Transition to Bilingualism
The traditional model: Students complete English as a Second Language (ESL) coursework as needed before enrolling in credit-bearing classes. Tuesday at New Jersey’s Fairleigh Dickinson University: 24 Korean-speaking degree-seekers began a new, three-year associate in arts degree program in which they simultaneously enroll in ESL and credit-bearing courses -- the latter taught largely in Korean the first year, equally in English and Korean the second, and only in English the third.
“In talking to individuals who would like to pursue a degree, they felt it was almost a barrier to have to take all the ESL before they could actually see progress toward a degree,” said Kenneth T. Vehrkens, dean of the Petrocelli College of Continuing Studies at Fairleigh Dickinson. “That’s where we came up with the idea for a parallel model."
Adult Korean speakers who enroll in the 61-credit “MiraeRo,” or "To the Future,” program will complete their class work in a cohort, taking two three-credit courses and nine hours of ESL at a time. The liberal arts program emphasizes business and courses include Introduction to Computers, Business in a Global Society, Mathematics, and Geography and World Politics. Students on F-1 visas are eligible (however, among the 24 students signed up so far, only one is an international student). The full estimated program cost for three years is $24,700, plus technology fees. The university plans to offer courses taught by full-time and part-time faculty, in addition to recruiting adjuncts from the Korean professional community.
MiraeRo is modeled on a very similar program for Spanish-speakers -- Puerta al Futuro -- that Fairleigh Dickinson introduced in fall 2003. “We thought we’d have about 20 students in the pilot group four years ago. We had 60, and the program has grown and is [now] servicing about 200 students,” Vehrkens said of the Puerta program. Of students in the first two cohorts, he said about 90 percent completed the associate degree.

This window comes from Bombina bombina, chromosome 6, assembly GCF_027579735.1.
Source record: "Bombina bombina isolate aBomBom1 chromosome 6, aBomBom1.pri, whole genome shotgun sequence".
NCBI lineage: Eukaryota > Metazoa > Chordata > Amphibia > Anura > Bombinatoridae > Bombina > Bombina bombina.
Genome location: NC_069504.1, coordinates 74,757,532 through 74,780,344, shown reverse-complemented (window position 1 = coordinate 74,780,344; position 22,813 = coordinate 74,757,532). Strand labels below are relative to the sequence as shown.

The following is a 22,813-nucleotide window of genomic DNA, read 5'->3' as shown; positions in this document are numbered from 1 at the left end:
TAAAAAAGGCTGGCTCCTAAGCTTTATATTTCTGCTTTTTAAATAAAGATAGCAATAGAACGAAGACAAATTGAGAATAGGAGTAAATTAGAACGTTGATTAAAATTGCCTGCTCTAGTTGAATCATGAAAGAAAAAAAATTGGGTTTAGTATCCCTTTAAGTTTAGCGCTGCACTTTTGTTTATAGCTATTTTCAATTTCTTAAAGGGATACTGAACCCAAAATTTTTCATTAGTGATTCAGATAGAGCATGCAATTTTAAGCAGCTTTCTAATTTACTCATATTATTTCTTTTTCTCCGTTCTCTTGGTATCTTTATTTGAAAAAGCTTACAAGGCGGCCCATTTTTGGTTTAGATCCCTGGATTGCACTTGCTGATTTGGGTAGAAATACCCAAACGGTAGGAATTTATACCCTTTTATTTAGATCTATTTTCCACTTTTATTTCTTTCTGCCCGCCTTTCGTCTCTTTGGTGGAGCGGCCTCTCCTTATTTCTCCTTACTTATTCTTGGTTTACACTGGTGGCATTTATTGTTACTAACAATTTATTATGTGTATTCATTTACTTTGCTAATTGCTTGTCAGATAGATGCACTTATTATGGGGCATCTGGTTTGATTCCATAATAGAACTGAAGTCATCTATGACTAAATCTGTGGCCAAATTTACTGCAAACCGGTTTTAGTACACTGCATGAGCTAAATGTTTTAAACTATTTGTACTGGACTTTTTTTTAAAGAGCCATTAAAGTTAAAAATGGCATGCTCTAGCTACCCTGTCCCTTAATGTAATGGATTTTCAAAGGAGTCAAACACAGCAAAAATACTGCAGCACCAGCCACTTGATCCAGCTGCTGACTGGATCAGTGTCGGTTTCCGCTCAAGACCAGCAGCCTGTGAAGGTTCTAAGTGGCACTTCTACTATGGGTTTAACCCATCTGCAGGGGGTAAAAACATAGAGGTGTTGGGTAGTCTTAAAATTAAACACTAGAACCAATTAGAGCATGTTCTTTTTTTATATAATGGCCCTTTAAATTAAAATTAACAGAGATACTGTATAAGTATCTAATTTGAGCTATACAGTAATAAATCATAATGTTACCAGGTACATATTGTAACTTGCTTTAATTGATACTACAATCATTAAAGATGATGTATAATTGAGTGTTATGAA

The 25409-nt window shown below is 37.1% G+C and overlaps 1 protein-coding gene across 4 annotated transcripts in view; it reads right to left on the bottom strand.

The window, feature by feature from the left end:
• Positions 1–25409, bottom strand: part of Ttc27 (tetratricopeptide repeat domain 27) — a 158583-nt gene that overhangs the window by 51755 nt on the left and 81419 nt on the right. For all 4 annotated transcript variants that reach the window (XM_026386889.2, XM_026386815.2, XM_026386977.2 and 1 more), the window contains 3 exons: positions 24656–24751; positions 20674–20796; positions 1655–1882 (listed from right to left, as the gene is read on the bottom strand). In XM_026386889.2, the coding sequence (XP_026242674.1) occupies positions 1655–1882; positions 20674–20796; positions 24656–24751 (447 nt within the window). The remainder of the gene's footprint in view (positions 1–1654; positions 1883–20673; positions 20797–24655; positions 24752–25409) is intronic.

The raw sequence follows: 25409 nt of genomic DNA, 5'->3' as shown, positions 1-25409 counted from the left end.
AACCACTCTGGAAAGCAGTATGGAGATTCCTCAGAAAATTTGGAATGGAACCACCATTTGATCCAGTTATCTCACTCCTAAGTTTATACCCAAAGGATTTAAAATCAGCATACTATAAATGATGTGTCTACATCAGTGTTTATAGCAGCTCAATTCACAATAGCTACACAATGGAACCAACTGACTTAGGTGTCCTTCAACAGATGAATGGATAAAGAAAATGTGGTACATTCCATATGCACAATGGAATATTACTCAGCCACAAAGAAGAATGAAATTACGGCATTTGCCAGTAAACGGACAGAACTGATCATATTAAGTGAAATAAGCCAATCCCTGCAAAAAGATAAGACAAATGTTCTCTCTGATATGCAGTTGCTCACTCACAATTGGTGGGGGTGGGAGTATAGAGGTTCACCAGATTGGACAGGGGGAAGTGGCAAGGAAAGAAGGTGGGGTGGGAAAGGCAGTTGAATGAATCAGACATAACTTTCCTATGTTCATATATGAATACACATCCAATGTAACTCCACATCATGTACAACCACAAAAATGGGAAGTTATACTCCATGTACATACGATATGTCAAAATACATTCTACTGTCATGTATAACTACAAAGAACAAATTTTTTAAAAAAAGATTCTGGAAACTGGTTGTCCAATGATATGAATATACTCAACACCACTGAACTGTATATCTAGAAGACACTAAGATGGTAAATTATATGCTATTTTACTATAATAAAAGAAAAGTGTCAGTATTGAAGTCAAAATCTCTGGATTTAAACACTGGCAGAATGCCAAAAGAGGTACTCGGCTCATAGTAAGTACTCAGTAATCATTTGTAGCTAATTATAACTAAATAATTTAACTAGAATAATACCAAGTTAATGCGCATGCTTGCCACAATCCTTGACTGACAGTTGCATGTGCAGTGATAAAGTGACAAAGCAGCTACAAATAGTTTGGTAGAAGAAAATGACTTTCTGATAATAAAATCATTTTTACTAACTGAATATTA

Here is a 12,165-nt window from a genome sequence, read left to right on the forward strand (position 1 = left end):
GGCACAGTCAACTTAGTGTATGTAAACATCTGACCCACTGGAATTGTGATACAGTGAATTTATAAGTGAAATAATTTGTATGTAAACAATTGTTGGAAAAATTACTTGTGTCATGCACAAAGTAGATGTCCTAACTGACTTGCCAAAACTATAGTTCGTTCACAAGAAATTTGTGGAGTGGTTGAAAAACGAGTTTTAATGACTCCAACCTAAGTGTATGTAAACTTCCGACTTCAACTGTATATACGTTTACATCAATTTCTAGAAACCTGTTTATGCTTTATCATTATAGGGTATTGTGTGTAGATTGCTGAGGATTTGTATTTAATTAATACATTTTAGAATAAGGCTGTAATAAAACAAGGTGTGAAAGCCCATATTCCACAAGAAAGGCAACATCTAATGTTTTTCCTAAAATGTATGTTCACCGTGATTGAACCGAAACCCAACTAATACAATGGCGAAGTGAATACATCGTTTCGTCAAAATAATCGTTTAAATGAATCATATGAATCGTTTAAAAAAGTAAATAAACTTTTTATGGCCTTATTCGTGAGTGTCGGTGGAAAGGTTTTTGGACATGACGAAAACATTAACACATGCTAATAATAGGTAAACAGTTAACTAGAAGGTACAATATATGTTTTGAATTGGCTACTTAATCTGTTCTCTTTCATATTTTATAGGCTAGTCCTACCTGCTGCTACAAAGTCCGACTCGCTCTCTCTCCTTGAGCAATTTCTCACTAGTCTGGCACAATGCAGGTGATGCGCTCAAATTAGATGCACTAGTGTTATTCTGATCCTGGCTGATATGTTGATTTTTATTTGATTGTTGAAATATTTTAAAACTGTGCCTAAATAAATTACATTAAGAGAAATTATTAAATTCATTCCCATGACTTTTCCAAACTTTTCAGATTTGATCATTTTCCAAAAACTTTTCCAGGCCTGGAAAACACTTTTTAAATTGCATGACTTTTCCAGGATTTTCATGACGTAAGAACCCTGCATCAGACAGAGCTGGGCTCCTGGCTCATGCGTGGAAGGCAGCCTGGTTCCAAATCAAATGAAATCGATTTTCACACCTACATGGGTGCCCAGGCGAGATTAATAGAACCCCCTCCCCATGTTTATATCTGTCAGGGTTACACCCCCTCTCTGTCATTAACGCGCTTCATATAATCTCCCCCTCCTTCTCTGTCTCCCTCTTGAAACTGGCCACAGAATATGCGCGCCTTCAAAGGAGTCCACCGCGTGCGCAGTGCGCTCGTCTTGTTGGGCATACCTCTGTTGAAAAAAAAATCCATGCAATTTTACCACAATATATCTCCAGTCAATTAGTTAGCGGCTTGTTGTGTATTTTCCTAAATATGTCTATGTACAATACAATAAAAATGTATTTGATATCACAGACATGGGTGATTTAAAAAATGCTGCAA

“It’s been a very positive experience,” Vehrkens said. “This is really part of a long-range plan to provide access and opportunities for these various groups.”
“It’s a good idea,” said Joy Peyton, vice president of the Center for Applied Linguistics in Washington. A lot of her research has focused on ESL and native language education among adult learners.
While Peyton said she doesn’t know the details of the Fairleigh Dickinson program -- “Sometimes these things sound like a good idea in theory, but if you don’t have the appropriate materials and teachers it turns out not to be a good idea” -- she said that, if implemented correctly, such a "transitional bilingual" program would be very beneficial. (She would ideally like to see the university maintain the dual emphasis on the native language and English throughout the entire program, rather than transition entirely into English, she said.)
“When you’re at the university level, you need to learn a lot of content and you don’t have a lot of time," Peyton said. "You have limited time, you [a student speaking another language] need to learn the same amount of content every other student does, so why waste the time trying to get to a certain proficiency level in English before you start studying certain content?”